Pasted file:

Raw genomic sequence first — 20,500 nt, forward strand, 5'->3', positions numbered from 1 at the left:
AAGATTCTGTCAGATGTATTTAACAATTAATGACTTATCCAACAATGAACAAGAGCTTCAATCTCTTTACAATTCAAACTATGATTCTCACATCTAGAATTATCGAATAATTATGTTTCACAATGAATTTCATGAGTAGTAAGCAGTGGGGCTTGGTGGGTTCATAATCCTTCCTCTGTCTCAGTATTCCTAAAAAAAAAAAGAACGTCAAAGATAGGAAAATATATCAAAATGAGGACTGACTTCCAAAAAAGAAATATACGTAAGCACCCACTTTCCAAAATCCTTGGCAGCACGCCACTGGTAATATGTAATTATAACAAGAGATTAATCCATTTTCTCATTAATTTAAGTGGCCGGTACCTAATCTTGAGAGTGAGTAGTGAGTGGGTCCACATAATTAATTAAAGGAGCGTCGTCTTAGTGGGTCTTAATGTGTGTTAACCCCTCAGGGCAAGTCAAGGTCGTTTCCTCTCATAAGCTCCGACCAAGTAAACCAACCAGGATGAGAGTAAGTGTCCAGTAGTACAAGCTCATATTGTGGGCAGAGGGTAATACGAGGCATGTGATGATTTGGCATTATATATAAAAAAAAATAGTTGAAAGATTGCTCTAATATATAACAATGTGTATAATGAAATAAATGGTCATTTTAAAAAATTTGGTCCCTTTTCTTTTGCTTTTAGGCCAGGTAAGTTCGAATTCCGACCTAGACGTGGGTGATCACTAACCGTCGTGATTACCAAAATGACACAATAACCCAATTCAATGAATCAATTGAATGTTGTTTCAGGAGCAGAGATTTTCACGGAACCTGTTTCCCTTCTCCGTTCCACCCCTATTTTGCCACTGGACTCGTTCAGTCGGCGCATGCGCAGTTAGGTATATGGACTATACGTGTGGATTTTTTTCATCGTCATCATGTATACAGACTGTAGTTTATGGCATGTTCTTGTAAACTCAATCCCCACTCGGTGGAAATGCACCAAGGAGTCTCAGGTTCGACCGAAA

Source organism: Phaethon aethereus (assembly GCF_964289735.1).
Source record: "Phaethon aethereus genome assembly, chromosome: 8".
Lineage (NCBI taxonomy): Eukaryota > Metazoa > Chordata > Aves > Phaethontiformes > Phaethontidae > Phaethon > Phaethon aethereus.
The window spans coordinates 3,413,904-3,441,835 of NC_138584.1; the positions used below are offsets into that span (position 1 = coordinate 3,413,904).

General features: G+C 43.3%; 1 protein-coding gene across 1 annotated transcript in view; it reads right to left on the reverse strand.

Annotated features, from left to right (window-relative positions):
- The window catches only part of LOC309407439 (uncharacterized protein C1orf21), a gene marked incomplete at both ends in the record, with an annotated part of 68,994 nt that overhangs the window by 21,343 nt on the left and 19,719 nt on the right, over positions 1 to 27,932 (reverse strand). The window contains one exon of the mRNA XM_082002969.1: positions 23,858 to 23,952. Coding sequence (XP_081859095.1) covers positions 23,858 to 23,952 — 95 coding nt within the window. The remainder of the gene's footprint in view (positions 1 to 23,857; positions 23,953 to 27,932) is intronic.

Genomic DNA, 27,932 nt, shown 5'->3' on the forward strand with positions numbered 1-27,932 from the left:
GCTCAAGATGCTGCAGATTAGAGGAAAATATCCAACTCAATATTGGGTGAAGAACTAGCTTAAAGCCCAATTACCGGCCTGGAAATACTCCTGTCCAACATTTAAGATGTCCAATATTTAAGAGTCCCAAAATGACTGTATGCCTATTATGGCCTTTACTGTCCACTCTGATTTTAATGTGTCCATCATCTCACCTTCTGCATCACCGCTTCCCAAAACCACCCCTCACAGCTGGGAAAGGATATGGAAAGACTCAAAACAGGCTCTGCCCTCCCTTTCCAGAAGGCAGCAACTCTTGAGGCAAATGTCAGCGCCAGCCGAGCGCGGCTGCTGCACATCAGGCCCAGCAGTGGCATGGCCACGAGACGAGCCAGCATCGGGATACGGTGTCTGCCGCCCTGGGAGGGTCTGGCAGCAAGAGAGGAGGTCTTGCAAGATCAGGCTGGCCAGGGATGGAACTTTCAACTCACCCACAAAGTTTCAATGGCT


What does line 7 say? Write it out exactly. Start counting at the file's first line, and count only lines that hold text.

General features: G+C 43.3%; 1 protein-coding gene across 1 annotated transcript in view; it reads right to left on the reverse strand.